Discussions on Malta’s next president have “stalled”, sources close to the talks have said.

Prime Minister Robert Abela and Opposition Leader Bernard Grech met briefly at the beginning of last week, after it was revealed the opposition would not support the appointment of any of Joseph Muscat’s 2017 cabinet members.

Sources said names of individuals were barely discussed during the meeting and very little progress was made. The two leaders have not met since, and it is unclear whether another meeting has even been scheduled.

With less than a month to go before a new president is due to be sworn in, Abela and Grech have not agreed on a person to succeed George Vella, whose term ends on April 1 and cannot be renewed.

Two weeks ago, Times of Malta reported how opposition MPs had agreed to block any politician who sat in Muscat’s 2017 cabinet including European commissioner Helena Dalli from becoming president.

They agreed they would not support the nomination of any individual the Daphne Caruana Galizia public inquiry found shared responsibility for the journalist’s murder.

This makes it virtually impossible for any minister in Muscat’s cabinets to make it to San Anton Palace next month as, for the first time, the new president will require the support of both the government and the opposition.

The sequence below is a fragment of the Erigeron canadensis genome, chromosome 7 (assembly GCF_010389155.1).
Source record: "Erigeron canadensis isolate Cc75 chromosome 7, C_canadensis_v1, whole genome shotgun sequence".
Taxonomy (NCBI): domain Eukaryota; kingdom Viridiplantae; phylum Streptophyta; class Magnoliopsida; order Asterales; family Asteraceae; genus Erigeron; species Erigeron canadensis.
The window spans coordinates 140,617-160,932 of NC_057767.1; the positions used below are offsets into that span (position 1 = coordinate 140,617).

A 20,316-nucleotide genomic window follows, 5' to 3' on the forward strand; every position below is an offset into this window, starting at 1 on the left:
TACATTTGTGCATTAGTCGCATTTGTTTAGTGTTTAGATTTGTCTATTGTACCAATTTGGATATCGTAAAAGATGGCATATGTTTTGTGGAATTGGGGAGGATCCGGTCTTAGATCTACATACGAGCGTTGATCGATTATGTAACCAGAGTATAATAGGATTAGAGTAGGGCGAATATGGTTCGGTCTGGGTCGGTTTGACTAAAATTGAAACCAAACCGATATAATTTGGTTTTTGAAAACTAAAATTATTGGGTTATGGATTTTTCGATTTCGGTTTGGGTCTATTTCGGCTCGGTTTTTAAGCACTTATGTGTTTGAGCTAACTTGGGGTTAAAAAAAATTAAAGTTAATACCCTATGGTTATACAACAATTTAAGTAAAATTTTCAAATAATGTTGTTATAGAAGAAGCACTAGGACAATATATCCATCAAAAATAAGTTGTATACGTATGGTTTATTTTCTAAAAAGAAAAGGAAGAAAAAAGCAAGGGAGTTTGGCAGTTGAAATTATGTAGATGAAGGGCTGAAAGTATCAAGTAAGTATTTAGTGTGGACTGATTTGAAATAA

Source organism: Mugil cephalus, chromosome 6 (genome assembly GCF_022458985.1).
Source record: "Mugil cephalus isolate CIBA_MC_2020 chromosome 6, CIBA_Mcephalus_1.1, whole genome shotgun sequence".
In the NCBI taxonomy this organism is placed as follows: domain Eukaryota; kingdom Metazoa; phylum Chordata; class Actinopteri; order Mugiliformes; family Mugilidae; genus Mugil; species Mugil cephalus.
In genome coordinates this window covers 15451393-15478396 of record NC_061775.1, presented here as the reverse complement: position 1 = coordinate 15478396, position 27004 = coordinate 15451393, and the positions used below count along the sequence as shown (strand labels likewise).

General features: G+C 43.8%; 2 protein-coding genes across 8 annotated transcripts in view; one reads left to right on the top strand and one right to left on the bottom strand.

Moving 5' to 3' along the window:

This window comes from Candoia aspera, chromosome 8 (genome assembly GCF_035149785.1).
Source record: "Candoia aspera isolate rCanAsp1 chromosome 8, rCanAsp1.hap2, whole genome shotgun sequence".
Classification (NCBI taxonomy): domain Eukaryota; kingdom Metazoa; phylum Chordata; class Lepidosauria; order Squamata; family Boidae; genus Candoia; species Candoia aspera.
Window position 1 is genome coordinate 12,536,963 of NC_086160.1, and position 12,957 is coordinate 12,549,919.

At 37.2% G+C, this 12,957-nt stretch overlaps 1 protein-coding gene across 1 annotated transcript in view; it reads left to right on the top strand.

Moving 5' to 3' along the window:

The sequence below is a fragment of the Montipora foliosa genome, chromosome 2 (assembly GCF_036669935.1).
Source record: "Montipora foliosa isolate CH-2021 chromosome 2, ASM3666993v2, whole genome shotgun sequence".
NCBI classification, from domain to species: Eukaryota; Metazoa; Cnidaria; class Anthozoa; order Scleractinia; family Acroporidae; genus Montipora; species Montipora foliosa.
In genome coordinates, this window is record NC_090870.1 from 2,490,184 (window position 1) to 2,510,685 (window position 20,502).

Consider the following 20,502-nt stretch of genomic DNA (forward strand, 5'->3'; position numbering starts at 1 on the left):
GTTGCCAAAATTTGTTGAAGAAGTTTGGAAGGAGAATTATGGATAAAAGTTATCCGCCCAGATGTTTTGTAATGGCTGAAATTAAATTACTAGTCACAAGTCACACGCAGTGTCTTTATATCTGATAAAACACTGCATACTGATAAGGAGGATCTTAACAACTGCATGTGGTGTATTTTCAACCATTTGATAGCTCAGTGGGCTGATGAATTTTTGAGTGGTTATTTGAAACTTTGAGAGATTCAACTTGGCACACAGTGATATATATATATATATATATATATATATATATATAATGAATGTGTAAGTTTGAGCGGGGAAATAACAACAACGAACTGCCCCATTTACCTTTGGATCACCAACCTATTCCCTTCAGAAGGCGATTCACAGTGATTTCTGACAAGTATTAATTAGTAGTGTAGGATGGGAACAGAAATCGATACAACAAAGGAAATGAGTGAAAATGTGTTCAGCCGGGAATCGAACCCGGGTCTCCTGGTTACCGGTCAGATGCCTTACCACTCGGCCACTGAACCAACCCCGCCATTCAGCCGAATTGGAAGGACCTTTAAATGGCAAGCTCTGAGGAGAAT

One of Muscat’s former cabinet members was Dalli, who, several government and opposition sources say, was recently being touted for the country’s highest office.

It is unclear how the government reacted to the opposition’s decision and the Office of the Prime Minister would not comment when contacted.

“Discussions are still ongoing and the next president’s name will be officially announced when an agreement is reached,” an OPM spokesperson said.

He would not say at which stage the discussions are and when the two leaders are scheduled to meet again. He would also not say whether the government is growing concerned about a potential impasse as time is running out quickly.

A request for comment from the PN yielded an almost identical reply. Any announcements on the matter would only be communicated once an agreement is reached, a party spokesperson said.

Abela and Grech met to discuss the country’s highest appointment for the first time less than a month ago, in an “introductory meeting” during which “no names were exchanged”, sources had said then.

Following changes to the constitution in 2020, Malta’s next president will have to be appointed by a majority of at least two-thirds of MPs.

All previous presidents only needed a simple majority after being proposed by the government.

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